Gunma University Initiative for Advanced Research > Laboratory > Integrated Oncology Research > Dr. YOKOBORI Laboratory

Dr. YOKOBORI Laboratory

Exploratory research on new cancer markers and therapeutic target molecules

At present, it is attempted to achieve long-term survival if cancer was detected at an early stage, but this is difficult to achieve in patients with advanced cancers. The goal of this research laboratory is to diagnose cancer at a stage when it can still be cured, and to cure advanced cancers.

Research Fields

Molecular oncology, intratumor heterogeneity, cancer biomarkers


Intractable, cancer markers, molecular targeted therapy, cancer immunotherapy

Difficulties in diagnosing and treating cancer

Figure 1

Unlike viruses and bacteria, which cause infectious diseases, cancer is not easy to diagnose because it originates from one’s own cells and therefore has many features in common with normal cells. In actual clinical practice, pathologists can diagnose cancer by observing morphological features that differ from normal tissues under the microscope. However, for observing such microscopic features the tumor tissue itself is required, and therefore it is necessary to perform invasive examinations and surgery such as the insertion of instruments (e.g., endoscopes or needles) into the patient’s body. In our lab we focus on research for the development of tumor markers for early diagnosis, and blood biomarkers that are collected by using minimally invasive methods.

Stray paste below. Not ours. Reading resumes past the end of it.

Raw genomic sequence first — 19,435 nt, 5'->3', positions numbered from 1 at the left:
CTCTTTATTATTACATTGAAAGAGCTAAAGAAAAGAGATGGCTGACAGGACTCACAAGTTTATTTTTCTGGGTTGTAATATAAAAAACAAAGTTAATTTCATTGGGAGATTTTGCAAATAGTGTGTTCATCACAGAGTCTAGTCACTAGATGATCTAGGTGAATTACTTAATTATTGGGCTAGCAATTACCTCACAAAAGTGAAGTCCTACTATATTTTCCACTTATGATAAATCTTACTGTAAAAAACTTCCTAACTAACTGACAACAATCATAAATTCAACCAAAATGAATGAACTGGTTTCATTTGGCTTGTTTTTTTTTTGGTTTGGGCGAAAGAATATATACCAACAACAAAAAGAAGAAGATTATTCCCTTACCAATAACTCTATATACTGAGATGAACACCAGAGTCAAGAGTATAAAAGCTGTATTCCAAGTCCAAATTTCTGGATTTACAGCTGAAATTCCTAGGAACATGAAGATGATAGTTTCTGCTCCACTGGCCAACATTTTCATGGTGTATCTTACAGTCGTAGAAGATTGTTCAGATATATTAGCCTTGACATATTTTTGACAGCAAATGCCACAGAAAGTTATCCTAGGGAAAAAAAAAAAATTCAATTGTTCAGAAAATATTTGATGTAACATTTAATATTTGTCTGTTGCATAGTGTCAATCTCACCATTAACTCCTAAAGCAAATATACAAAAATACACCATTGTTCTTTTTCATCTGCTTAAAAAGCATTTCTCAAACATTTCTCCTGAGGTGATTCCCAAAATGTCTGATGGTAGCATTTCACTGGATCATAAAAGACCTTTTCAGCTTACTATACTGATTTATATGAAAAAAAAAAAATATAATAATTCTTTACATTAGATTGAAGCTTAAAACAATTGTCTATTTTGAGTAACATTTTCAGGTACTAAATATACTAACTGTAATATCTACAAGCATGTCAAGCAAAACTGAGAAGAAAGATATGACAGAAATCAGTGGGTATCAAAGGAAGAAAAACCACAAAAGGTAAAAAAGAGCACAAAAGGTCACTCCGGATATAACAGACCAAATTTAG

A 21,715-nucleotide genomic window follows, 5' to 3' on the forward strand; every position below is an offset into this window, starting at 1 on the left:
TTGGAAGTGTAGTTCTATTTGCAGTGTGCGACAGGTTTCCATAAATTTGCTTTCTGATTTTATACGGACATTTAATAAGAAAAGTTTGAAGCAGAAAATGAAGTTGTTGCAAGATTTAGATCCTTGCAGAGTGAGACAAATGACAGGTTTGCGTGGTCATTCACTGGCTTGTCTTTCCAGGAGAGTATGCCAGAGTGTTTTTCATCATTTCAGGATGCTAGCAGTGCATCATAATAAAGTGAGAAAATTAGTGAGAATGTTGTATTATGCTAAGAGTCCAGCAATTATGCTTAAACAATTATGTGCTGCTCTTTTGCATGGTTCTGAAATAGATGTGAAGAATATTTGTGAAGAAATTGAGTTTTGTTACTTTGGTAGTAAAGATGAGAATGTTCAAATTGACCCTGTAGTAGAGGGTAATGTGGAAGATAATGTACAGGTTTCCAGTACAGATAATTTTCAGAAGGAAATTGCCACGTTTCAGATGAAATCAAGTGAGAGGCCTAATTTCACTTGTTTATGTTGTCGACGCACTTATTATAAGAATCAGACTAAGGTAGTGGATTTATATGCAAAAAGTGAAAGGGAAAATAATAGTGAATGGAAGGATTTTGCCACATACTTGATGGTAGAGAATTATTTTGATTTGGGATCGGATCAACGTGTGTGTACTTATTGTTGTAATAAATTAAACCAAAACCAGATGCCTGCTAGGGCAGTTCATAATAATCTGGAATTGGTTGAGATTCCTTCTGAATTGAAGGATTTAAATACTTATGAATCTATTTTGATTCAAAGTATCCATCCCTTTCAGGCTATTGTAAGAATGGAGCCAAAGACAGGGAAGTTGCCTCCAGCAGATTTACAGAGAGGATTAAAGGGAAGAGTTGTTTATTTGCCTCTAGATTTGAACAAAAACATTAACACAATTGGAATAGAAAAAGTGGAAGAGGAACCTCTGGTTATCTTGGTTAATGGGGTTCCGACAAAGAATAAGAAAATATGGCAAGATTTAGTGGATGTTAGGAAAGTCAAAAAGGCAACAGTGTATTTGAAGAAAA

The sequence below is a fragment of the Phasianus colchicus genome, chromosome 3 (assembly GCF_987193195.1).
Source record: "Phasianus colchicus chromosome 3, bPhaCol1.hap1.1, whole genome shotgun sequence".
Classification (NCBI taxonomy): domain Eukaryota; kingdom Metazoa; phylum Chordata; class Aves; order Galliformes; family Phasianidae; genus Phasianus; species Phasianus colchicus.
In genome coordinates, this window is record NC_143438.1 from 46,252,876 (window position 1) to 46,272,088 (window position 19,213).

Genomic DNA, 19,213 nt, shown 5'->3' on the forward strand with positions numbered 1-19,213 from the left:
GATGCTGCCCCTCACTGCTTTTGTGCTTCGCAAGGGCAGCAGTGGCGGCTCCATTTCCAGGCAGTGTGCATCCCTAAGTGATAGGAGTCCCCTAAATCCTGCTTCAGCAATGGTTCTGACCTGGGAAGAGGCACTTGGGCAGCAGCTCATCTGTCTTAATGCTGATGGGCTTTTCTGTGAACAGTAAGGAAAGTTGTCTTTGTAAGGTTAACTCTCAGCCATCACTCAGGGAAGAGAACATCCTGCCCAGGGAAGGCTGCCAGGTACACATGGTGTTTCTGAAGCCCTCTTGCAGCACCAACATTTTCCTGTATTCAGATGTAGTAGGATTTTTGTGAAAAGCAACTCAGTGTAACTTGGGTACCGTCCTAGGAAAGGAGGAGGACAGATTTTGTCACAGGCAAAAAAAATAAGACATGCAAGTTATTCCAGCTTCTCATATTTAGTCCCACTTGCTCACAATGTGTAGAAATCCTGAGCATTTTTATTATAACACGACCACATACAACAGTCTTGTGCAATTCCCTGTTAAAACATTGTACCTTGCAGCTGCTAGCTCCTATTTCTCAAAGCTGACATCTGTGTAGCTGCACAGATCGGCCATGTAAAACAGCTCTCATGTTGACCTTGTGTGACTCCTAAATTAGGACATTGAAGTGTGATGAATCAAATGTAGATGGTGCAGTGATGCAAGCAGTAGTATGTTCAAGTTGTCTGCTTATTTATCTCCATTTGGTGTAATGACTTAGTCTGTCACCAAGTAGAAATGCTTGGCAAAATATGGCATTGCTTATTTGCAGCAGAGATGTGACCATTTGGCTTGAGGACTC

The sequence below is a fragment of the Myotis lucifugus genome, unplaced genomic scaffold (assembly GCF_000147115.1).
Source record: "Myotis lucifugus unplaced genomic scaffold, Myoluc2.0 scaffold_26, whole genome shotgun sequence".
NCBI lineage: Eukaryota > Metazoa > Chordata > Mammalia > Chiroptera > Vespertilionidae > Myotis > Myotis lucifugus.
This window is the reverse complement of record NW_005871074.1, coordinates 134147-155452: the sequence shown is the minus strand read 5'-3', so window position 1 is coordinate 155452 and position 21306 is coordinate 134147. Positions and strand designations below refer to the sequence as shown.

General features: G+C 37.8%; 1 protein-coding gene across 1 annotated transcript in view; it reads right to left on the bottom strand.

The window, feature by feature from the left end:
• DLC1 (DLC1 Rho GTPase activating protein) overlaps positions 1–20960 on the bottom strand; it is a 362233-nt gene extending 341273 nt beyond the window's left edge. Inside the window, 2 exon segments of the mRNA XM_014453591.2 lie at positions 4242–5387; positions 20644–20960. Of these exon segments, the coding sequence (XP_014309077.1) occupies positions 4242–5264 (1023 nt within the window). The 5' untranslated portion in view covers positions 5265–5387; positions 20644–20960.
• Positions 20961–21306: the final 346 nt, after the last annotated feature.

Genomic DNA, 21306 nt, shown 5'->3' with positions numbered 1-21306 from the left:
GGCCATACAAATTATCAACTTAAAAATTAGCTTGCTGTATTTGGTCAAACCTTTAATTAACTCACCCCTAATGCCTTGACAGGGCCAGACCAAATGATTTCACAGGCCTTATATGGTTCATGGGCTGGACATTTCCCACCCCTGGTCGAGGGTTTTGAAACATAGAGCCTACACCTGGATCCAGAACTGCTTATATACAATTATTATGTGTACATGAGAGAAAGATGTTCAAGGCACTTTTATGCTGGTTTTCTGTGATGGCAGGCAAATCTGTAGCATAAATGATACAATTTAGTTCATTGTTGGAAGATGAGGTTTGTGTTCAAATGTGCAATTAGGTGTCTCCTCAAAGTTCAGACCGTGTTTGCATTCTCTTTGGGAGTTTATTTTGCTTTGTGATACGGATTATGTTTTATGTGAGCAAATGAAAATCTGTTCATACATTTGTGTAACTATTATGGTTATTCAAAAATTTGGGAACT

In cancer research, cancer cells on culture dishes can be easily killed with anticancer drugs, but cancer tissue cannot be easily eradicated in vivo. As shown in Figure 1, cancer cells (purple) form together with surrounding stromal cells (green) and immune cells (red) a complex interrelationship within tumor tissues. It is known that this causes resistance to existing anticancer drugs and promotes metastatic tumor infiltration.
We also conduct continuous research on the development of therapeutic tools that target this intra-tumor complexity (heterogeneity).

Our lab’s research policy and ongoing research projects


  • CD36 Expression Is Associated with Cancer Aggressiveness and Energy Source in Esophageal Squamous Cell Carcinoma.
    Yoshida T, Yokobori T*, Saito H, Kuriyama K, Kumakura Y, Honjo H, Hara K, Sakai M, Miyazaki T, Obinata H, Erkhem-Ochir B, Gombodorj N, Sohda M, Saeki H, Kuwano H, Shirabe K.
    Ann Surg Oncol. 2021 Feb;28(2):1217-1227. *Co-corresponding author
  • High Stromal TGFBI in Lung Cancer and Intratumoral CD8-Positive T Cells were Associated with Poor Prognosis and Therapeutic Resistance to Immune Checkpoint Inhibitors.
    Nakazawa N, Yokobori T*, Kaira K, Turtoi A, Baatar S, Gombodorj N, Handa T, Tsukagoshi M, Ubukata Y, Kimura A, Kogure N, Ogata K, Maeno T, Sohda M, Yajima T, Shimizu K, Mogi A, Kuwano H, Saeki H, Shirabe K.
    Ann Surg Oncol. 2020 Mar;27(3):933-942. *Corresponding author
  • Metastatic colorectal cancer cells maintain the TGFβ program and use TGFBI to fuel angiogenesis.
    Chiavarina B, Costanza B, Ronca R, Blomme A, Rezzola S, Chiodelli P, Giguelay A, Belthier G, Doumont G, Van Simaeys G, Lacroix S, Yokobori T, Erkhem-Ochir B, Balaguer P, Cavailles V, Fabbrizio E, Di Valentin E, Gofflot S, Detry O, Jerusalem G, Goldman S, Delvenne P, Bellahcène A, Pannequin J, Castronovo V, Turtoi A*.
    Theranostics. 2021 Jan 1;11(4):1626-1640. *Corresponding author